Conventional pseudopotentials

The core Coulomb potential in OpenMX is replaced by a tractable norm-conserving pseudopotential proposed by Morrison, Bylander, and Kleinman [36], which is a norm-conserving version of the ultrasoft pseudopotential by Vanderbilt [37]. Although the pseudopotentials can be generated using ADPACK which is a program package for atomic density functional calculations and available from a website (, for your convenience, we offer a database ( of the pseudopotentials as the database Ver. 2019. If you want to use pseudopotentials stored in the database, then copy them to the directory, 'openmx3.9/DFT_DATA19/VPS/', while most of data have been already copied in the distributed package of OpenMX Ver. 3.9. You can freely utilize these data, but we cannot offer any warranty on these data. The assignation of pseudopotentials can be made using a keyword 'Definition.of.Atomic.Species' as in the case of specification of basis functions as follows:

     H   H6.0-s2p1        H_CA19
     C   C6.0-s2p2        C_CA19
The pseudopotential file can be specified in the third column, and the file must be existing in the directory 'DFT_DATA19/VPS'. In the specification of atomic coordinates, it is required to give the number of electrons for up- and down-spin states for each atom as follows:
     1   C      0.000000    0.000000    0.000000     2.0  2.0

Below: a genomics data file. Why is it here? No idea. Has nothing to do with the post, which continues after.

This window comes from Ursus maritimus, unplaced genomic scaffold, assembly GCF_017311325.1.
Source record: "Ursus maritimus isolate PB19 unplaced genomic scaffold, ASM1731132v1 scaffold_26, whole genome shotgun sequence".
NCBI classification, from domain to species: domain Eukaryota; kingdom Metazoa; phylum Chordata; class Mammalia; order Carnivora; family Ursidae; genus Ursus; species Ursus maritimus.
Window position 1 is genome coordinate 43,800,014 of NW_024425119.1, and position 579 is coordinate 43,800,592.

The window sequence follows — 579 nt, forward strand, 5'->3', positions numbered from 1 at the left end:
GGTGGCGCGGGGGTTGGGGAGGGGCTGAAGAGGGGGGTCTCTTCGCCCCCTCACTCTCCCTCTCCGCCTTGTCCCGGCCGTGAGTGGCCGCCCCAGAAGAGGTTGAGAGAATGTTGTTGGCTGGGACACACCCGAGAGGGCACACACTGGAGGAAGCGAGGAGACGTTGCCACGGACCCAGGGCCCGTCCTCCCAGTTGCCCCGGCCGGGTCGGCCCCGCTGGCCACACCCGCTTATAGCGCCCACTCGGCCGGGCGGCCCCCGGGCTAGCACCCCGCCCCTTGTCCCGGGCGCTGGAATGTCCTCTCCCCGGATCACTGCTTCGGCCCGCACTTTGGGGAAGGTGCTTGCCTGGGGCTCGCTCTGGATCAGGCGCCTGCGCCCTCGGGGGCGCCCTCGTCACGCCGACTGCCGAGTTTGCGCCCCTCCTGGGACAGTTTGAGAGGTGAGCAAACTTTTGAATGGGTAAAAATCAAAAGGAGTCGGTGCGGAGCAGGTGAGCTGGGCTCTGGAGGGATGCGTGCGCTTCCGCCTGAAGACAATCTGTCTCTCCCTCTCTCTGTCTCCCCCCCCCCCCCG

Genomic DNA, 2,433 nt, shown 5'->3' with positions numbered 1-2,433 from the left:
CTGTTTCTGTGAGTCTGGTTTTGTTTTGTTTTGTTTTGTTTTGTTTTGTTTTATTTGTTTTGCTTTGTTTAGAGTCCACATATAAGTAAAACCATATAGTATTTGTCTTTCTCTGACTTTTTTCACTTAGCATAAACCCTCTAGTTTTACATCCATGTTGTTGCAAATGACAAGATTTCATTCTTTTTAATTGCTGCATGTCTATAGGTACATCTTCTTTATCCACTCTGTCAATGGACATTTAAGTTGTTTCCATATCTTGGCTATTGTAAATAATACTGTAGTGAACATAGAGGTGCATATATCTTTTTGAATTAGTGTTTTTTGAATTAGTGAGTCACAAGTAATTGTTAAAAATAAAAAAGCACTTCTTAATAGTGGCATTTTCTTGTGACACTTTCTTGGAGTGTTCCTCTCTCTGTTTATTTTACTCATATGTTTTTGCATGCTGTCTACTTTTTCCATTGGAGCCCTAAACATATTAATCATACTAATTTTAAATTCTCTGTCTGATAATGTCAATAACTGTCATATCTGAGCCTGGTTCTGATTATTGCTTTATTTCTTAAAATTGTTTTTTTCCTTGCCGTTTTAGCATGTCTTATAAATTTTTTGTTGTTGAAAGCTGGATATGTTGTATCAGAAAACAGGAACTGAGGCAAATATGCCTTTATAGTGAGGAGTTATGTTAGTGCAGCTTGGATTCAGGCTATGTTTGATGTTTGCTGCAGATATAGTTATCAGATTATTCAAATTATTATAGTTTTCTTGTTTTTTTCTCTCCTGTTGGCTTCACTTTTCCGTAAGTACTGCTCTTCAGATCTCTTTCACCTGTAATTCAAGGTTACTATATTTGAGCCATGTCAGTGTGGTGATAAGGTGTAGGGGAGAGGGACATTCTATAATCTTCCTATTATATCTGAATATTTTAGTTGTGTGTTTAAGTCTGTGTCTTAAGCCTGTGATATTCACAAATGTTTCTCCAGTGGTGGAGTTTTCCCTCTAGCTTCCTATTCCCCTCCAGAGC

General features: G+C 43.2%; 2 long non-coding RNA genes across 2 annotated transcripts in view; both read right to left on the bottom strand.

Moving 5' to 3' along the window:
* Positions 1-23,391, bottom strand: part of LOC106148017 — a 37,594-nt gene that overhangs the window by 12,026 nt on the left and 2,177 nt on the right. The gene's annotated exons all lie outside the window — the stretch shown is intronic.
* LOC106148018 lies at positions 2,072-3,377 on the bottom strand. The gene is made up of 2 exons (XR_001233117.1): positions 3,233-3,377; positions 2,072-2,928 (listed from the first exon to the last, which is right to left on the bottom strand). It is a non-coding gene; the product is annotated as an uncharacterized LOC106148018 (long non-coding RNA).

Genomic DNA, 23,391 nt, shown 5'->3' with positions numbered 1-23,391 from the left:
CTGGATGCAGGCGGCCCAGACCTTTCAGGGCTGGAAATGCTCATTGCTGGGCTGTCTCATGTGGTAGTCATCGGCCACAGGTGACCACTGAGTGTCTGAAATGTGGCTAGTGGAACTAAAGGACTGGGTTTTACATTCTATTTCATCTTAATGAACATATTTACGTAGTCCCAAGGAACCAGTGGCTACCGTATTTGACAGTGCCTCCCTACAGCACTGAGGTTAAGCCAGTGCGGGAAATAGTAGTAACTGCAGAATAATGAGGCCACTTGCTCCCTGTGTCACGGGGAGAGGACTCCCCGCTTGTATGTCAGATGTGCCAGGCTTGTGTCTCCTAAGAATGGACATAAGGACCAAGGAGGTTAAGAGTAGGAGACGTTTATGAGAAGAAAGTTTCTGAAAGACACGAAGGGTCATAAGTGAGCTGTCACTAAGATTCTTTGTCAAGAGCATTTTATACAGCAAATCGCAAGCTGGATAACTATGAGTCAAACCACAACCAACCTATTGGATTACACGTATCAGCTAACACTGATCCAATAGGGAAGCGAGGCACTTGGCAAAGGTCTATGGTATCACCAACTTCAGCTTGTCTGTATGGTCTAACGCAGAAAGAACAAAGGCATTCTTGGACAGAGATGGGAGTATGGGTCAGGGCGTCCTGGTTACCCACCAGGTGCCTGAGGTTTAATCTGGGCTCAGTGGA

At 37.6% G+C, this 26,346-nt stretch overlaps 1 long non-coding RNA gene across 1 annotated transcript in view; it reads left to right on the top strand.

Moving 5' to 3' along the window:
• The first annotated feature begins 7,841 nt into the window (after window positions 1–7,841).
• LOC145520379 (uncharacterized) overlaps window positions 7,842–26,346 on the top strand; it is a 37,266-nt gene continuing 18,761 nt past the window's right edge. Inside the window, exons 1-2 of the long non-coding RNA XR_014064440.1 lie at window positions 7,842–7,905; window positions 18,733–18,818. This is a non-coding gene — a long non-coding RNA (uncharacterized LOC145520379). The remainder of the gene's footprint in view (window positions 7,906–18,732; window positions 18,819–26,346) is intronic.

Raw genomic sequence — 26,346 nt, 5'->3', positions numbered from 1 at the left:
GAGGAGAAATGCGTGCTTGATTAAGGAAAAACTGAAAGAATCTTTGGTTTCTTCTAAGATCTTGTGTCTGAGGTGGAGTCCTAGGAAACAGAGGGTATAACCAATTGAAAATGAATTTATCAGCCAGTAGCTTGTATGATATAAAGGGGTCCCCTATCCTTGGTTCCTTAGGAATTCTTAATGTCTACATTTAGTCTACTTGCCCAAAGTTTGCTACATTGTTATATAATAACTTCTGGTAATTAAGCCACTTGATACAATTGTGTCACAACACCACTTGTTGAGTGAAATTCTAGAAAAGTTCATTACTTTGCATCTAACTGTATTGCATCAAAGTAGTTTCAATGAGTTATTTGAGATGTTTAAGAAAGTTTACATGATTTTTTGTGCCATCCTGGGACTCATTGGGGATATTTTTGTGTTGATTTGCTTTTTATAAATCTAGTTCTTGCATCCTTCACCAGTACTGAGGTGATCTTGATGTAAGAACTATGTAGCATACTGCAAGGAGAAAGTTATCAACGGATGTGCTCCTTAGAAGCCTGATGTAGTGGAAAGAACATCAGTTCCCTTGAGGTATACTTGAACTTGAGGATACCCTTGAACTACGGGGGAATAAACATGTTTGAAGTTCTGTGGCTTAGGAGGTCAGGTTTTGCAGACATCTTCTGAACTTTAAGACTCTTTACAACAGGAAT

2   H     -0.889981   -0.629312    0.000000     0.5  0.5
     3   H      0.000000    0.629312   -0.889981     0.5  0.5
     4   H      0.000000    0.629312    0.889981     0.5  0.5
     5   H      0.889981   -0.629312    0.000000     0.5  0.5
where the sixth and seventh columns give the number of initial charges for up and down spin states for each atom, respectively. The sum of up and down charges for the atomic element should be equivalent to the number of electrons which is taken into account in the pseudopotential generation. Then, the proper number for each pseudopotential can be found in the pseudopotential file '*.vps'. For example, you will see the following line in the file 'C_PBE19.vps' for carbon atom in the database Ver. 2019.
    valence.electron            4.0000
The number '4.0' corresponds to the number of electrons which is taken into account in the pseudopotential generation. So, we see in the above example that the sum of up (2.0) and down (2.0) spins charges is 4.0 for 'C' in the specification of 'Atoms.SpeciesAndCoordinates'. In Tables 2 and 1 we show the number of valence electrons in the pseudopotentials provided as the database Ver. 2019.

When you make pseudopotentials using ADPACK by yourself, you should pay attention to the following points.

You will find the further details in the manual of the program package 'ADPACK'. However, it is noted that generation of good pseudopotentials requires considerable experiences more than what we think at the beginning.